She could not get her morsels of food down her throat; her lips were dry, and she was ready to choke. The voices and laughs of the workfolk eating and drinking under the rick came to her as if they were a quarter of a mile off.
“It is cruelty to me!” she said. “How—how can you treat me to this talk, if you care ever so little for me?”
“True, true,” he said, wincing a little. “I did not come to reproach you for my deeds. I came Tess, to say that I don’t like you to be working like this, and I have come on purpose for you. You say you have a husband who is not I. Well, perhaps you have; but I’ve never seen him, and you’ve not told me his name; and altogether he seems rather a mythological personage. However, even if you have one, I think I am nearer to you than he is. I, at any rate, try to help you out of trouble, but he does not, bless his invisible face! The words of the stern prophet Hosea that I used to read come back to me. Don’t you know them, Tess?—‘And she shall follow after her lover, but she shall not overtake him; and she shall seek him, but shall not find him; then shall she say, I will go and return to my first husband; for then was it better with me than now!’ ... Tess, my trap is waiting just under the hill, and—darling mine, not his!—you know the rest.”
Her face had been rising to a dull crimson fire while he spoke; but she did not answer.
“You have been the cause of my backsliding,” he continued, stretching his arm towards her waist; “you should be willing to share it, and leave that mule you call husband for ever.”
One of her leather gloves, which she had taken off to eat her skimmer-cake, lay in her lap, and without the slightest warning she passionately swung the glove by the gauntlet directly in his face. It was heavy and thick as a warrior’s, and it struck him flat on the mouth. Fancy might have regarded the act as the recrudescence of a trick in which her armed progenitors were not unpractised. Alec fiercely started up from his reclining position. A scarlet oozing appeared where her blow had alighted, and in a moment the blood began dropping from his mouth upon the straw. But he soon controlled himself, calmly drew his handkerchief from his pocket, and mopped his bleeding lips.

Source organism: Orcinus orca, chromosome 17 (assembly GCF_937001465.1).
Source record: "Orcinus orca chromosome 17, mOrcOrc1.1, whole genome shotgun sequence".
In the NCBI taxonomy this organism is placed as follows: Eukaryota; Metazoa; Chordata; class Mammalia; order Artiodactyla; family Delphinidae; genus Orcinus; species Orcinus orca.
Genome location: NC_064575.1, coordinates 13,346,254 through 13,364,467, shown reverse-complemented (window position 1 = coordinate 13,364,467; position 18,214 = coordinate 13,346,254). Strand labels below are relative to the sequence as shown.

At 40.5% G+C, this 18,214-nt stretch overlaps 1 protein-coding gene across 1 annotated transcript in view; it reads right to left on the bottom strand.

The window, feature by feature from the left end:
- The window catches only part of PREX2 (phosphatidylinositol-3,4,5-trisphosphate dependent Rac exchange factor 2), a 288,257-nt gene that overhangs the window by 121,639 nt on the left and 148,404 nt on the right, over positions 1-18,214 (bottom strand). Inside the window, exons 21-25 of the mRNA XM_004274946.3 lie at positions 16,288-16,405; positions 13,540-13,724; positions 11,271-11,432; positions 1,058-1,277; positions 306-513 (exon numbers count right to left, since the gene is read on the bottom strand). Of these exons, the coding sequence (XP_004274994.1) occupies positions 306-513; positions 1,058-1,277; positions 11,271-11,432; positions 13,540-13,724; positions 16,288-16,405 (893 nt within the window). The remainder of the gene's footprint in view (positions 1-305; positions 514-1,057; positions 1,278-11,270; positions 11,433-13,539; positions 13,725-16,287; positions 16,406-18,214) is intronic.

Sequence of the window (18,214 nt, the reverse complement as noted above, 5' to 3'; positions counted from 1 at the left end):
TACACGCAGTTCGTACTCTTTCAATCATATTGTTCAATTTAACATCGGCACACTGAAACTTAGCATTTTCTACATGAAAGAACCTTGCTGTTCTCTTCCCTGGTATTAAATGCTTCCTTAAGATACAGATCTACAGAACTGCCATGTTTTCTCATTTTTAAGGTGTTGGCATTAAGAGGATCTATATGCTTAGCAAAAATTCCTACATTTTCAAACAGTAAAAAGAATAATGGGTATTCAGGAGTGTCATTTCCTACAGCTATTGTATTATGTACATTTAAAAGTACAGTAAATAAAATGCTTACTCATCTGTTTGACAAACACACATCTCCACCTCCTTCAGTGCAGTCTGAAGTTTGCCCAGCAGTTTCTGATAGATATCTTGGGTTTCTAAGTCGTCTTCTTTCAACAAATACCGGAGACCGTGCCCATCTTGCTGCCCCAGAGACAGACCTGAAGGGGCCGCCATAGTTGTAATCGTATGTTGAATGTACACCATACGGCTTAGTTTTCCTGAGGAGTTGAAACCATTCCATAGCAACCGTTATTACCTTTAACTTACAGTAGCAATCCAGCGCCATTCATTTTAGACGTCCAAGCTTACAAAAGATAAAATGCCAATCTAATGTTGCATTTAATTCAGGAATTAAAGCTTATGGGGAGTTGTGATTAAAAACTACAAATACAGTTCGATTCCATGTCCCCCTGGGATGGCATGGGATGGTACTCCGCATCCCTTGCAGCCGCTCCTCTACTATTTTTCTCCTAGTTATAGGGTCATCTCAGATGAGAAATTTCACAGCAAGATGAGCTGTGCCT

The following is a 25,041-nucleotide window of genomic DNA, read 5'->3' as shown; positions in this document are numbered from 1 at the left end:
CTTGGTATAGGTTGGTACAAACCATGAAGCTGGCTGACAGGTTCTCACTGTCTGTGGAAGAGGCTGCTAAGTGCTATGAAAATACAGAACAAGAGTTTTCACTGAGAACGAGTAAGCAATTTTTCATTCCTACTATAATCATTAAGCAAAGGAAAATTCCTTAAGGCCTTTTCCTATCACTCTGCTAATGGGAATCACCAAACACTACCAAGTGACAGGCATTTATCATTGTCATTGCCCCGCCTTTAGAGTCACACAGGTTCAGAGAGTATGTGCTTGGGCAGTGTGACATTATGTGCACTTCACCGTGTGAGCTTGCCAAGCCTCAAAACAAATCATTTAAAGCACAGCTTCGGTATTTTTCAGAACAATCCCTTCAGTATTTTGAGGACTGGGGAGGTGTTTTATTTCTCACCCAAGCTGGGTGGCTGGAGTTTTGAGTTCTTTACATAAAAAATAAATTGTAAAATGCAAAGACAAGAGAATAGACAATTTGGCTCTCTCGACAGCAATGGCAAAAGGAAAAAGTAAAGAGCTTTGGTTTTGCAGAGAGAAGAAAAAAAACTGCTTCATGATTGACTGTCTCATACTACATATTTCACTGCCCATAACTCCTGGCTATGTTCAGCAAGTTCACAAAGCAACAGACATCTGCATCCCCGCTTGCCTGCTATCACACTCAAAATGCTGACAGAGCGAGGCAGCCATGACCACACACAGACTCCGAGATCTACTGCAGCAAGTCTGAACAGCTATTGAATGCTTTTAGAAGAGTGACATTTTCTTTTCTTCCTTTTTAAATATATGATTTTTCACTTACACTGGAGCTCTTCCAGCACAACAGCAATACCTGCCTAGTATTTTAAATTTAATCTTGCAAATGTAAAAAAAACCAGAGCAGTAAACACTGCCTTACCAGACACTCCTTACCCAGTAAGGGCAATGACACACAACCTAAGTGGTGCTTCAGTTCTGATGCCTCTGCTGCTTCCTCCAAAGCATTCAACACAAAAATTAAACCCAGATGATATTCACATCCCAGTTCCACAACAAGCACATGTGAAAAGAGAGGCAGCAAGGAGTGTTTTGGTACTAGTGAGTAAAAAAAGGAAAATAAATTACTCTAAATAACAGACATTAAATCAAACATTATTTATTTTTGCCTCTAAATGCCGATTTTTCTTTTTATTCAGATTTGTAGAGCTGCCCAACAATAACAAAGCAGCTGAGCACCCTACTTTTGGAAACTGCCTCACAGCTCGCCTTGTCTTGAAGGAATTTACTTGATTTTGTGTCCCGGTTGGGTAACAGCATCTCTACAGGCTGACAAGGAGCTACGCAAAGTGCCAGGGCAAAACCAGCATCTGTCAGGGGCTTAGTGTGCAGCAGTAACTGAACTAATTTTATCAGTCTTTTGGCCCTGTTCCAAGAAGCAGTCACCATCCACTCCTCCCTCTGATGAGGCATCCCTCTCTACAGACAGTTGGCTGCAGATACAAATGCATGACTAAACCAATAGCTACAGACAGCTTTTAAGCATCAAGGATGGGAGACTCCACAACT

She too had sprung up, but she sank down again. “Now, punish me!” she said, turning up her eyes to him with the hopeless defiance of the sparrow’s gaze before its captor twists its neck. “Whip me, crush me; you need not mind those people under the rick! I shall not cry out. Once victim, always victim—that’s the law!”
“O no, no, Tess,” he said blandly. “I can make full allowance for this. Yet you most unjustly forget one thing, that I would have married you if you had not put it out of my power to do so. Did I not ask you flatly to be my wife—hey? Answer me.”
“And you cannot be. But remember one thing!” His voice hardened as his temper got the better of him with the recollection of his sincerity in asking her and her present ingratitude, and he stepped across to her side and held her by the shoulders, so that she shook under his grasp. “Remember, my lady, I was your master once! I will be your master again. If you are any man’s wife you are mine!”
The threshers now began to stir below.
“So much for our quarrel,” he said, letting her go. “Now I shall leave you, and shall come again for your answer during the afternoon. You don’t know me yet! But I know you.”
She had not spoken again, remaining as if stunned. D’Urberville retreated over the sheaves, and descended the ladder, while the workers below rose and stretched their arms, and shook down the beer they had drunk. Then the threshing-machine started afresh; and amid the renewed rustle of the straw Tess resumed her position by the buzzing drum as one in a dream, untying sheaf after sheaf in endless succession.